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Functions Of Cell Membranes.

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Introduction

Functions Of Cell Membranes A cell membrane other wise known as a Plasma Membrane is a thin molecular layer that surrounds all living cells. The plasma membrane separates the cell from its surroundings, protects it from changes in the chemical and physical environment, and regulates the traffic of molecules into and out of the cell. The cell membrane moves materials in and out of the cell in several ways. Diffusion - Certain small molecules are able to move through the membrane by diffusion. This is a process in which molecules randomly move from an area where there are many of them (high concentration) into an area where there are fewer. Diffusion is a fairly slow process since there is no energy used to push the molecules, and it only works if the molecules are small enough to pass through tiny pores in the membrane. How the molecules pass through the membrane is also affected by whether they are fat soluble or water soluble. Some of the membrane proteins form channels that help water soluble molecules pass through the hydrophobic lipid interior of the membrane. ...read more.

Middle

A cell uses two methods to move such substances from one side of the plasma membrane to another, known as passive transport and active transport. Both of these processes involve proteins in the plasma membrane. Passive transport is accomplished by diffusion, the spontaneous movement of a substance from a region of greater concentration to a region of lesser concentration. The difference between the concentration of a substance in two different areas is known as a concentration gradient. Diffusion moves molecules down a concentration gradient in a manner that does not require the cell to expend energy. Water, oxygen, carbon dioxide, and a few other small molecules diffuse directly across the plasma membrane by passing between phospholipid molecules. Substances that cannot pass directly through the plasma membrane diffuse into or out of cells with the aid of hollow, channel-like proteins in a process known as facilitated diffusion. These channel proteins are shaped so that only one substance, or a small group of closely related substances, can pass through each type of protein. This specificity enables a cell to control precisely the molecules that travel in and out of the cell. ...read more.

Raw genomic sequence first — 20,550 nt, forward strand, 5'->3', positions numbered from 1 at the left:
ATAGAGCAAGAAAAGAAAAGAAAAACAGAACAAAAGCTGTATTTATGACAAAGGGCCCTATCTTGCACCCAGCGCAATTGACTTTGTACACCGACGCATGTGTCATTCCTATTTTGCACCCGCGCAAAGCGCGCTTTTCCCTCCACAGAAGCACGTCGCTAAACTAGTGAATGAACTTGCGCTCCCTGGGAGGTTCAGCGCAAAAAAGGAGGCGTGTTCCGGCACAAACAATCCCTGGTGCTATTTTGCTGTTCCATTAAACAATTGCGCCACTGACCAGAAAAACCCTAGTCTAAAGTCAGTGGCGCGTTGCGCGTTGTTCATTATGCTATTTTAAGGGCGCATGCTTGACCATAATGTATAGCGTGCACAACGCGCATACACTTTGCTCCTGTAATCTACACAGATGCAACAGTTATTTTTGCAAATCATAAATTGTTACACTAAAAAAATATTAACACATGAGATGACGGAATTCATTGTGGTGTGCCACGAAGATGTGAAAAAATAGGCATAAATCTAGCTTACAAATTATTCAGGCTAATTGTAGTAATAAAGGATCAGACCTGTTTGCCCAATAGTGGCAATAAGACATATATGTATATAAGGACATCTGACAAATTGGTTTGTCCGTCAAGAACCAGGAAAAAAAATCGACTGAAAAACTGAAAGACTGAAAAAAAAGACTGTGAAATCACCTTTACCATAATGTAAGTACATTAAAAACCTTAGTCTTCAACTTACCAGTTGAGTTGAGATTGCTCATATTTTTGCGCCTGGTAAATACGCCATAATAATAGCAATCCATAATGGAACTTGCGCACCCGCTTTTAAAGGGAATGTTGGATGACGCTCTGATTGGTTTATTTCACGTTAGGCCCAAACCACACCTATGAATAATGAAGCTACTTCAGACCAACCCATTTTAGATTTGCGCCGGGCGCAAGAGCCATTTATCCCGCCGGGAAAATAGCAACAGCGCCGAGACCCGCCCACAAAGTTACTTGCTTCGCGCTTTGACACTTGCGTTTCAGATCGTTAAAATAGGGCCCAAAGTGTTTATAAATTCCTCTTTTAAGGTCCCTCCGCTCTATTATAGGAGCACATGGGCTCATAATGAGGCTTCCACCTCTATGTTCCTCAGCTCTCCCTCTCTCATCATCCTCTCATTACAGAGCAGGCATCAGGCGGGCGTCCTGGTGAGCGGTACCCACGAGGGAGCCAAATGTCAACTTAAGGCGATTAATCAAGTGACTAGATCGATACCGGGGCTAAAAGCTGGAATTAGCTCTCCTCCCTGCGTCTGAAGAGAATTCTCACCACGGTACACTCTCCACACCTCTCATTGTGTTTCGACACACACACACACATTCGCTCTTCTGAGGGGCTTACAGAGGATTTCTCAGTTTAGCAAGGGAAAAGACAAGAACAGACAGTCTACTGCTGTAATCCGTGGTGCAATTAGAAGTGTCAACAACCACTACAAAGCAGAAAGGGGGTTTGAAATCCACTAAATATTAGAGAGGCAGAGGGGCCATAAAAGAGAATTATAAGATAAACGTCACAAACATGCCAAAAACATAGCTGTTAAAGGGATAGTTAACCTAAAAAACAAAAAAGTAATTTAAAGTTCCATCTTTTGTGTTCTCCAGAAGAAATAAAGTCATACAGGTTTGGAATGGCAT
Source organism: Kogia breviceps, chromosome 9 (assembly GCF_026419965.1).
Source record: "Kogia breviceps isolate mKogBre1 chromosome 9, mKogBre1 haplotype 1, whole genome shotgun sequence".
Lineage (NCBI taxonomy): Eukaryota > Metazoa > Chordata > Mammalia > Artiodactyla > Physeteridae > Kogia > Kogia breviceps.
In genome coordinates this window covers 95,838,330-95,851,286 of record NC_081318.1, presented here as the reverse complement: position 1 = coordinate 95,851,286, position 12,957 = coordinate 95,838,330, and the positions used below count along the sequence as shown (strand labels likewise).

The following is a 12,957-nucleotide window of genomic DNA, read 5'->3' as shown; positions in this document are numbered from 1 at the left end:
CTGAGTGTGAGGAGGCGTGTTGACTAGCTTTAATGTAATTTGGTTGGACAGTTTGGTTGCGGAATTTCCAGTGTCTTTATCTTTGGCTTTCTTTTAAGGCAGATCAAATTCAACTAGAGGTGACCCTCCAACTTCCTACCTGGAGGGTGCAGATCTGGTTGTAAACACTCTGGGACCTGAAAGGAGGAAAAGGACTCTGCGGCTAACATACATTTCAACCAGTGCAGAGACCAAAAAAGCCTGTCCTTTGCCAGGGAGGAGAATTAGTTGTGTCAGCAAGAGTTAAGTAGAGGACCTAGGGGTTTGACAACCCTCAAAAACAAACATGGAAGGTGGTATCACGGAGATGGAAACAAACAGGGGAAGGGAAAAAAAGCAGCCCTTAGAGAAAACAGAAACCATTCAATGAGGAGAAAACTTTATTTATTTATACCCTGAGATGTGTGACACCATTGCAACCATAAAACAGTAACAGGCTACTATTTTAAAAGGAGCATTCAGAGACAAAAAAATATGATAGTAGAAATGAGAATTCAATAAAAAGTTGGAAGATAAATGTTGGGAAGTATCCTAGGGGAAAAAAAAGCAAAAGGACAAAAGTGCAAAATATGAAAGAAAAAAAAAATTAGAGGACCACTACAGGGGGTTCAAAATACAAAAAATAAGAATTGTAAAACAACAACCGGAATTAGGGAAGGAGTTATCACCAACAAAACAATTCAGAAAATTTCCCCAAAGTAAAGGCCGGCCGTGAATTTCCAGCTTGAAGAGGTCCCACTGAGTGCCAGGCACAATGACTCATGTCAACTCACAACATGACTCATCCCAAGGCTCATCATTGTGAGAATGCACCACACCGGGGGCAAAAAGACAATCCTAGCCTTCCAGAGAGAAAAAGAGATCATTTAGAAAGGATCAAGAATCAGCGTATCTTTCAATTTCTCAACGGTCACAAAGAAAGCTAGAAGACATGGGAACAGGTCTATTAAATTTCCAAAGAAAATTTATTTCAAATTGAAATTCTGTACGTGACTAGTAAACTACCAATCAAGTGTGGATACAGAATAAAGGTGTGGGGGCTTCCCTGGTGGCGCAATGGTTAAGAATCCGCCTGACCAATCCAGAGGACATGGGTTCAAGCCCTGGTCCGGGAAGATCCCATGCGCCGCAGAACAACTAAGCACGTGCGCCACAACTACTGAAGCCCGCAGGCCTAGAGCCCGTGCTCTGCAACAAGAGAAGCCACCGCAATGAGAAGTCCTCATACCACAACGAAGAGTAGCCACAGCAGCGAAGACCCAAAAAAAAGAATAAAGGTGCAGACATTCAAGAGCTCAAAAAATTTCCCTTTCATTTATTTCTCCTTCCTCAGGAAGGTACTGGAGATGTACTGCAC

Conclusion

The second mechanism, exocytosis, is a reversal of endocytosis. A sac inside the cell containing proteins and other molecules moves toward the outer edge of the cell until it touches the plasma membrane. The membrane of the sac then joins with the plasma membrane, and the contents of the sac are released from the cell. Most of the proteins released by animal cells, such as hormones and antibodies, exit the cells where they are made through exocytosis. In multicellular organisms, the plasma membrane also plays a critical role in communication between cells. Proteins embedded in the plasma membrane act as receptors, binding to hormones and other molecules sent as signals from other cells. In animal cells, certain membrane proteins also act as markers that help the immune system distinguish the body's own cells from foreign cells. These marker proteins help trigger the immune reaction that protects humans and other animals from disease-causing organisms such as bacteria, viruses, and fungi. These markers also play a role in the rejection of transplanted tissues and organs. In certain types of cells, the plasma membrane has a wide variety of additional functions. Some membrane proteins are involved in holding neighboring cells together. In bacteria, plasma membrane proteins participate in photosynthesis and other reactions supplying the cell with energy. ...read more.

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